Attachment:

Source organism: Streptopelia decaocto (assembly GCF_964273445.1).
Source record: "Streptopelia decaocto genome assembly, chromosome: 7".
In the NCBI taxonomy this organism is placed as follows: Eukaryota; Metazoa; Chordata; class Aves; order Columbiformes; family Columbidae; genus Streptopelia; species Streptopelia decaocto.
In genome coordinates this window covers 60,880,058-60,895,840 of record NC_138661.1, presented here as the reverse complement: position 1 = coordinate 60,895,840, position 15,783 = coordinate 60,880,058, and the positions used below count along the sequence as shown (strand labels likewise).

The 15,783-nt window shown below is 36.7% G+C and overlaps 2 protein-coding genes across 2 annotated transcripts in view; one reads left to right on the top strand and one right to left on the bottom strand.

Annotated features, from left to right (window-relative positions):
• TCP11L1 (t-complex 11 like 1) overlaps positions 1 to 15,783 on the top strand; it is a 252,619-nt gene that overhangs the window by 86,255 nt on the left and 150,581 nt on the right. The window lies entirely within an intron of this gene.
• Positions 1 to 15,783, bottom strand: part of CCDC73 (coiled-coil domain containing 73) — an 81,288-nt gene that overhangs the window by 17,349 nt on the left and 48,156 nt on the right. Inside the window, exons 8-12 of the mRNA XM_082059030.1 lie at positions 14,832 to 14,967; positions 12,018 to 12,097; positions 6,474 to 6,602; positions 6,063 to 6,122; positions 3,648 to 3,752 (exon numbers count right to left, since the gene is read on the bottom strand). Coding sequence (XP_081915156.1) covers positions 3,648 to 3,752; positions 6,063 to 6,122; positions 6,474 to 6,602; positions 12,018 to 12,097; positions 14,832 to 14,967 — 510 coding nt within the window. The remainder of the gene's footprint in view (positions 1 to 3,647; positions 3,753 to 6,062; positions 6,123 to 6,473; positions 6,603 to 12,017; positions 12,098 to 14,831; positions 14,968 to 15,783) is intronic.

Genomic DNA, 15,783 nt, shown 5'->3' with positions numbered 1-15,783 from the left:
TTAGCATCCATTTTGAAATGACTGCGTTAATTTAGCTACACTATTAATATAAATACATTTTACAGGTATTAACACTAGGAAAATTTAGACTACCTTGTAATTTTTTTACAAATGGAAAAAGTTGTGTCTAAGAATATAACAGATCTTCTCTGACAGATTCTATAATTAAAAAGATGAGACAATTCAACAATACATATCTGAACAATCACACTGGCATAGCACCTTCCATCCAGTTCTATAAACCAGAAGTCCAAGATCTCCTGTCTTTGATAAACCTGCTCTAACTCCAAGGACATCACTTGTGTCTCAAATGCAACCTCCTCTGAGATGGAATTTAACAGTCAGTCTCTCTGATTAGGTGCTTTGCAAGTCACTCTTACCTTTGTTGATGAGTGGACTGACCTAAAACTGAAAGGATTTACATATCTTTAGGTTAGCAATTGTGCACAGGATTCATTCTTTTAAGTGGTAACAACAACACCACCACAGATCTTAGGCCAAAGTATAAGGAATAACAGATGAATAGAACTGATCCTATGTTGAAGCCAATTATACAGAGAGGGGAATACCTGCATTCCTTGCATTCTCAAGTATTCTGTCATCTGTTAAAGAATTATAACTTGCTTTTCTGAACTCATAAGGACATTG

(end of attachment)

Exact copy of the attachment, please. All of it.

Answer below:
Source organism: Streptopelia decaocto (assembly GCF_964273445.1).
Source record: "Streptopelia decaocto genome assembly, chromosome: 7".
In the NCBI taxonomy this organism is placed as follows: Eukaryota; Metazoa; Chordata; class Aves; order Columbiformes; family Columbidae; genus Streptopelia; species Streptopelia decaocto.
In genome coordinates this window covers 60,880,058-60,895,840 of record NC_138661.1, presented here as the reverse complement: position 1 = coordinate 60,895,840, position 15,783 = coordinate 60,880,058, and the positions used below count along the sequence as shown (strand labels likewise).

The 15,783-nt window shown below is 36.7% G+C and overlaps 2 protein-coding genes across 2 annotated transcripts in view; one reads left to right on the top strand and one right to left on the bottom strand.

Annotated features, from left to right (window-relative positions):
• TCP11L1 (t-complex 11 like 1) overlaps positions 1 to 15,783 on the top strand; it is a 252,619-nt gene that overhangs the window by 86,255 nt on the left and 150,581 nt on the right. The window lies entirely within an intron of this gene.
• Positions 1 to 15,783, bottom strand: part of CCDC73 (coiled-coil domain containing 73) — an 81,288-nt gene that overhangs the window by 17,349 nt on the left and 48,156 nt on the right. Inside the window, exons 8-12 of the mRNA XM_082059030.1 lie at positions 14,832 to 14,967; positions 12,018 to 12,097; positions 6,474 to 6,602; positions 6,063 to 6,122; positions 3,648 to 3,752 (exon numbers count right to left, since the gene is read on the bottom strand). Coding sequence (XP_081915156.1) covers positions 3,648 to 3,752; positions 6,063 to 6,122; positions 6,474 to 6,602; positions 12,018 to 12,097; positions 14,832 to 14,967 — 510 coding nt within the window. The remainder of the gene's footprint in view (positions 1 to 3,647; positions 3,753 to 6,062; positions 6,123 to 6,473; positions 6,603 to 12,017; positions 12,098 to 14,831; positions 14,968 to 15,783) is intronic.

Genomic DNA, 15,783 nt, shown 5'->3' with positions numbered 1-15,783 from the left:
TTAGCATCCATTTTGAAATGACTGCGTTAATTTAGCTACACTATTAATATAAATACATTTTACAGGTATTAACACTAGGAAAATTTAGACTACCTTGTAATTTTTTTACAAATGGAAAAAGTTGTGTCTAAGAATATAACAGATCTTCTCTGACAGATTCTATAATTAAAAAGATGAGACAATTCAACAATACATATCTGAACAATCACACTGGCATAGCACCTTCCATCCAGTTCTATAAACCAGAAGTCCAAGATCTCCTGTCTTTGATAAACCTGCTCTAACTCCAAGGACATCACTTGTGTCTCAAATGCAACCTCCTCTGAGATGGAATTTAACAGTCAGTCTCTCTGATTAGGTGCTTTGCAAGTCACTCTTACCTTTGTTGATGAGTGGACTGACCTAAAACTGAAAGGATTTACATATCTTTAGGTTAGCAATTGTGCACAGGATTCATTCTTTTAAGTGGTAACAACAACACCACCACAGATCTTAGGCCAAAGTATAAGGAATAACAGATGAATAGAACTGATCCTATGTTGAAGCCAATTATACAGAGAGGGGAATACCTGCATTCCTTGCATTCTCAAGTATTCTGTCATCTGTTAAAGAATTATAACTTGCTTTTCTGAACTCATAAGGACATTG